Diam. 7 in. (17.8 cm)
Fletcher Fund, 1925 (25.219.4)
Bronze technology was introduced into the Korean peninsula in about the tenth century B.C., most likely from the northern regions of the mainland. Among the most frequently found bronze artifacts excavated from Bronze Age sites in Korea are mirrors, the oldest of which date to the sixth to fourth century B.C. The early examples are decorated on the back (or nonreflective surface) with geometric patterns and are believed to have been employed in shamanistic rituals. The use and production of bronze mirrors were transmitted to Japan from Korea.
By the Goryeo dynasty, mirrors became an item of daily use among the upper class. The geometric designs of ancient times were abandoned in favor of such decorative motifs as floral and plant scrolls, auspicious birds (crane and phoenix), dragon and clouds, and narrative themes in landscape settings, as evidenced by the present mirror. While there are only a few surviving examples of secular painting from the Goryeo period, secondary evidence, such as the decoration of celadon ware and the ornamentation of this mirror, indicates that there was a sophisticated pictorial tradition.
Goryeo bronze mirrors are found in tombs as funerary objects for the deceased, in Buddhist pagodas as ritual objects used in ceremonies to quell earth spirits, and as part of the luxurious household furnishings of the wealthy. This example, which has an elegant scalloped edge with pointed lobes, was probably made for the latter setting. It was fashionable to present mirrors of this type as wedding gifts and to place them on elaborately decorated stands.
Bronze mirrors are made of copper, tin, and zincall of which are found in abundance in Korea. One side of this mirror (the reverse of that illustrated here) is polished to a high sheen to serve as the reflective surface. The other side, decorated with a narrative scene in a garden setting, has a knob in the center through which a cord could be looped to suspend the mirror. The scene depicts a figure, identified by his hat as a government official, crossing a bridge. On the opposite side of the bridge, a monk (with shaven head and carrying a staff) points the way. In the background beyond the bridge is a tree, probably a cypress, bearing distinctive clumps of leaves. On the right is a palace gate, in front of which is a seated figure flanked by two attendants. Another figure emerges from the half-opened gate.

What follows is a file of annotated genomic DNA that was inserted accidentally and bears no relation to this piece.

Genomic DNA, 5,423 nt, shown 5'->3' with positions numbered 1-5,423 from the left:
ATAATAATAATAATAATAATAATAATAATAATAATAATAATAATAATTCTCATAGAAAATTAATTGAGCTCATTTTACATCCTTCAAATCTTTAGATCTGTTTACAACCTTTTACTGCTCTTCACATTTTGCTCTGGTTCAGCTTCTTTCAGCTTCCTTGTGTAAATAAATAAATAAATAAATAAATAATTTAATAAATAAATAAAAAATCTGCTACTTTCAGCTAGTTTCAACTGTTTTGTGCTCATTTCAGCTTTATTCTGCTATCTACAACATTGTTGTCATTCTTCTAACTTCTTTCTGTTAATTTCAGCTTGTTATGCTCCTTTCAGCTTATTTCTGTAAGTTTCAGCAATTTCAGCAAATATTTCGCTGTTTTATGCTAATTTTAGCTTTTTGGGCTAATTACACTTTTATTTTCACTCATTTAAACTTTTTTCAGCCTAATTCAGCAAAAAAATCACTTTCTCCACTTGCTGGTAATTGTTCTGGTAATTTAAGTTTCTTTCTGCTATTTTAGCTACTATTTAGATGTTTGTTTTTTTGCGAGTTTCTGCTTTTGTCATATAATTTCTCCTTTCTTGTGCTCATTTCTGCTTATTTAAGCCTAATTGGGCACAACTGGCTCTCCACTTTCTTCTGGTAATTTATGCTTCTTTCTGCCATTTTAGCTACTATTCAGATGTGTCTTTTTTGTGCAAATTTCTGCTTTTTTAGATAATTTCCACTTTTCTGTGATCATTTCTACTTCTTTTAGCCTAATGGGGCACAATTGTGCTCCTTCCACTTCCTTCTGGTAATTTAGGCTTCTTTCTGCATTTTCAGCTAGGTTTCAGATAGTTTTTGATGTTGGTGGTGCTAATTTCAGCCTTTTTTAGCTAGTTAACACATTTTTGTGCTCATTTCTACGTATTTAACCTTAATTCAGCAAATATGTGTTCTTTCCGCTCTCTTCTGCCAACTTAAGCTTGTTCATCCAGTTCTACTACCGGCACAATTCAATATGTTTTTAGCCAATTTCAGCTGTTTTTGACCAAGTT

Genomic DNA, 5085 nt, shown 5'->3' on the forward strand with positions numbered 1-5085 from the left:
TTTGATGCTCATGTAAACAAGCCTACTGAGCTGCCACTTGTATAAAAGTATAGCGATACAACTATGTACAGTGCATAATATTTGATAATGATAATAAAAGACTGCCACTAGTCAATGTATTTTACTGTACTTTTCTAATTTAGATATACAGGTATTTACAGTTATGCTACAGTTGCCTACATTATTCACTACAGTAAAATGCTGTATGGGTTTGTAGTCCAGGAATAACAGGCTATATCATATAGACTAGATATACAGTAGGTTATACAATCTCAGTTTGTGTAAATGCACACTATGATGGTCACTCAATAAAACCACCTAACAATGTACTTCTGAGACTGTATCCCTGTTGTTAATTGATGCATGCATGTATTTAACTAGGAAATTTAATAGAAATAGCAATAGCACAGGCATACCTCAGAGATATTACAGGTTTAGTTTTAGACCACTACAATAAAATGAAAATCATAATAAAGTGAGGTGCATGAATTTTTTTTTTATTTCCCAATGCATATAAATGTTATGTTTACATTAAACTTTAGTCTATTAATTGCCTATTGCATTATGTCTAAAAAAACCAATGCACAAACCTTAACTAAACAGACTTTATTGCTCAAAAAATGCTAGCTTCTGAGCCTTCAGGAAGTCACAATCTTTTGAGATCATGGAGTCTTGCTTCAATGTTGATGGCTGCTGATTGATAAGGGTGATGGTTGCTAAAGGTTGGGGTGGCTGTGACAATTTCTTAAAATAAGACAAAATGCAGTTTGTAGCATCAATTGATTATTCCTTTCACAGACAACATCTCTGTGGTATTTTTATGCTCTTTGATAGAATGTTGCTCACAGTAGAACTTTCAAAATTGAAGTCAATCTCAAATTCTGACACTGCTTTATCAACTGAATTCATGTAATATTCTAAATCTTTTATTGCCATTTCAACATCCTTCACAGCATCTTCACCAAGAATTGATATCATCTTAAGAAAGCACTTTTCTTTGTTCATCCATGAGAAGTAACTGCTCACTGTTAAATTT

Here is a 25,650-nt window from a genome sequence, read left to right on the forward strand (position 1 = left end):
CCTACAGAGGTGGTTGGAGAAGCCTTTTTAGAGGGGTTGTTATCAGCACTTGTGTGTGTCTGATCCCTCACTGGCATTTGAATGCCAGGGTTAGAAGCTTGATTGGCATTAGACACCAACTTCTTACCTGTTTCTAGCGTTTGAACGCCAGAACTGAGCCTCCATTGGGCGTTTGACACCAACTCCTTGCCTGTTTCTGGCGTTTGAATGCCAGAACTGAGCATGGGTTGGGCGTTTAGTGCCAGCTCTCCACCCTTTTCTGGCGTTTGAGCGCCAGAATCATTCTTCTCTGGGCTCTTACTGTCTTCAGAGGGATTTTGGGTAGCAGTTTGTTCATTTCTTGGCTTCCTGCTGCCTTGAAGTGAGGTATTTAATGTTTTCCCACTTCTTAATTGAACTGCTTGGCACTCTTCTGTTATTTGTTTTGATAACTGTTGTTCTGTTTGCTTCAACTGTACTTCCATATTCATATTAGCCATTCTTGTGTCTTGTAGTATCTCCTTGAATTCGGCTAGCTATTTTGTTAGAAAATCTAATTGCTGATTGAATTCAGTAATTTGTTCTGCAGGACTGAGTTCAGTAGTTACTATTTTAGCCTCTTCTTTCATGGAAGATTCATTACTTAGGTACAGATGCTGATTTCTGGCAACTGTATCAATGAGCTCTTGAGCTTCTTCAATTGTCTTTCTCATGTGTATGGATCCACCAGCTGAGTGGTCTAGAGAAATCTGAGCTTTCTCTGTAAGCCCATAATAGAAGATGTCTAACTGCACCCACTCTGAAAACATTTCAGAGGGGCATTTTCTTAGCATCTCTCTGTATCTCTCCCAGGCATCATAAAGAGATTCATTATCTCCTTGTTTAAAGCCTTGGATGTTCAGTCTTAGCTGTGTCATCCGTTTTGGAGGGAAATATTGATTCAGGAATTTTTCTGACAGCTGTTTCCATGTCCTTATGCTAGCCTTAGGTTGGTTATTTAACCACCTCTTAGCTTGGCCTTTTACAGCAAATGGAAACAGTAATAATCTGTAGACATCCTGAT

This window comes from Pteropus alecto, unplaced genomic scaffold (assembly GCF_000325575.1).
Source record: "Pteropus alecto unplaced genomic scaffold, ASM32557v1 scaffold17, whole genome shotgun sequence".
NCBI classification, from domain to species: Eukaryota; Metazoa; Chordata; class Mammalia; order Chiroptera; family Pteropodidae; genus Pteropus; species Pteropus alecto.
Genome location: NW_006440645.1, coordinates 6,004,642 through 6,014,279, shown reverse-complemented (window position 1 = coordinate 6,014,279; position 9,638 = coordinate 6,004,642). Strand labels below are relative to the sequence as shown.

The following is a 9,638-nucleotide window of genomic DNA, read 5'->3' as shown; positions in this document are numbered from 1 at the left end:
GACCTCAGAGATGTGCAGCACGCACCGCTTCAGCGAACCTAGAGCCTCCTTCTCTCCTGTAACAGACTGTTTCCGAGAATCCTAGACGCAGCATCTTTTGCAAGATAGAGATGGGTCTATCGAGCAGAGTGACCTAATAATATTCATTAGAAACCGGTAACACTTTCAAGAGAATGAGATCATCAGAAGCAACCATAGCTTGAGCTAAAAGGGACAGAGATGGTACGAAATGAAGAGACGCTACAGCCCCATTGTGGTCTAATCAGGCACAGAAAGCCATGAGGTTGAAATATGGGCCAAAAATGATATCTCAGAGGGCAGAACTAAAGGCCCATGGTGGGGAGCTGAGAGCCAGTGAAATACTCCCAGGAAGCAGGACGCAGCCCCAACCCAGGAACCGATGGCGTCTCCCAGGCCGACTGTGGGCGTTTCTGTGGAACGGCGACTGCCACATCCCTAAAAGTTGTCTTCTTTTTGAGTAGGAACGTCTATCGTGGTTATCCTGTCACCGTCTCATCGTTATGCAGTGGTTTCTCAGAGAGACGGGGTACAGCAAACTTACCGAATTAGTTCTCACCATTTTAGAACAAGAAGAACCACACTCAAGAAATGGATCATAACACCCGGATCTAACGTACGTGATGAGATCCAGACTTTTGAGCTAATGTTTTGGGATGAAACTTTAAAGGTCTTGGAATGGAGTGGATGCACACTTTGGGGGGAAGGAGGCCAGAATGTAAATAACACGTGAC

Variations of this narrative scene are found on other mirrors made in China and Korea. The story depicted might be that of the legendary visit to the moon by the Tang dynasty (618906) emperor Xuanzong (r. 71256). According to this story, a bridge to the moon was created when two magicians who were entertaining the emperor threw a stick into the air. After the three men crossed to the moon, the moon princess came out of her palace to greet the emperor and ordered her servants to sing and dance for him.